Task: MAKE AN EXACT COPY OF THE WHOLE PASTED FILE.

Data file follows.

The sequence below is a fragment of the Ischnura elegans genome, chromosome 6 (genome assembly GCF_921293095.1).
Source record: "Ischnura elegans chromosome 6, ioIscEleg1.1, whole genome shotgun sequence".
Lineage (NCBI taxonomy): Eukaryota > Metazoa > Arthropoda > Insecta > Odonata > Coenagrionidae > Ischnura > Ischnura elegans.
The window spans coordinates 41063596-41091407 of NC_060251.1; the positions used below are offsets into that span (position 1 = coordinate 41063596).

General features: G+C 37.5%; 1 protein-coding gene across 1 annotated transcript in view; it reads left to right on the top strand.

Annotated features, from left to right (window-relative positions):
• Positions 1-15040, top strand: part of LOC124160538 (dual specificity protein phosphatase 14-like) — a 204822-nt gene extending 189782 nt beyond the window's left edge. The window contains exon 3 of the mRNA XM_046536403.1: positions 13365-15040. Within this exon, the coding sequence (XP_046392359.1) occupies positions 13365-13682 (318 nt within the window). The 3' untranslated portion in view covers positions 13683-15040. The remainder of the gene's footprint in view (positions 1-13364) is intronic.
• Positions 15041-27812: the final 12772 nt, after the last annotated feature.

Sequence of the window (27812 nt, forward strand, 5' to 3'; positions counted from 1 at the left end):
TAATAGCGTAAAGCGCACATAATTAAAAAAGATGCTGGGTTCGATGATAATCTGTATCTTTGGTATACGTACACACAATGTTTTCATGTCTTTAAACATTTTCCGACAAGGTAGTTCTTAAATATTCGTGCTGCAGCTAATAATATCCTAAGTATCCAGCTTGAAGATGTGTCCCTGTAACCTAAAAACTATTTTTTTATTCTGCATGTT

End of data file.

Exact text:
The sequence below is a fragment of the Ischnura elegans genome, chromosome 6 (genome assembly GCF_921293095.1).
Source record: "Ischnura elegans chromosome 6, ioIscEleg1.1, whole genome shotgun sequence".
Lineage (NCBI taxonomy): Eukaryota > Metazoa > Arthropoda > Insecta > Odonata > Coenagrionidae > Ischnura > Ischnura elegans.
The window spans coordinates 41063596-41091407 of NC_060251.1; the positions used below are offsets into that span (position 1 = coordinate 41063596).

General features: G+C 37.5%; 1 protein-coding gene across 1 annotated transcript in view; it reads left to right on the top strand.

Annotated features, from left to right (window-relative positions):
• Positions 1-15040, top strand: part of LOC124160538 (dual specificity protein phosphatase 14-like) — a 204822-nt gene extending 189782 nt beyond the window's left edge. The window contains exon 3 of the mRNA XM_046536403.1: positions 13365-15040. Within this exon, the coding sequence (XP_046392359.1) occupies positions 13365-13682 (318 nt within the window). The 3' untranslated portion in view covers positions 13683-15040. The remainder of the gene's footprint in view (positions 1-13364) is intronic.
• Positions 15041-27812: the final 12772 nt, after the last annotated feature.

Sequence of the window (27812 nt, forward strand, 5' to 3'; positions counted from 1 at the left end):
TAATAGCGTAAAGCGCACATAATTAAAAAAGATGCTGGGTTCGATGATAATCTGTATCTTTGGTATACGTACACACAATGTTTTCATGTCTTTAAACATTTTCCGACAAGGTAGTTCTTAAATATTCGTGCTGCAGCTAATAATATCCTAAGTATCCAGCTTGAAGATGTGTCCCTGTAACCTAAAAACTATTTTTTTATTCTGCATGTT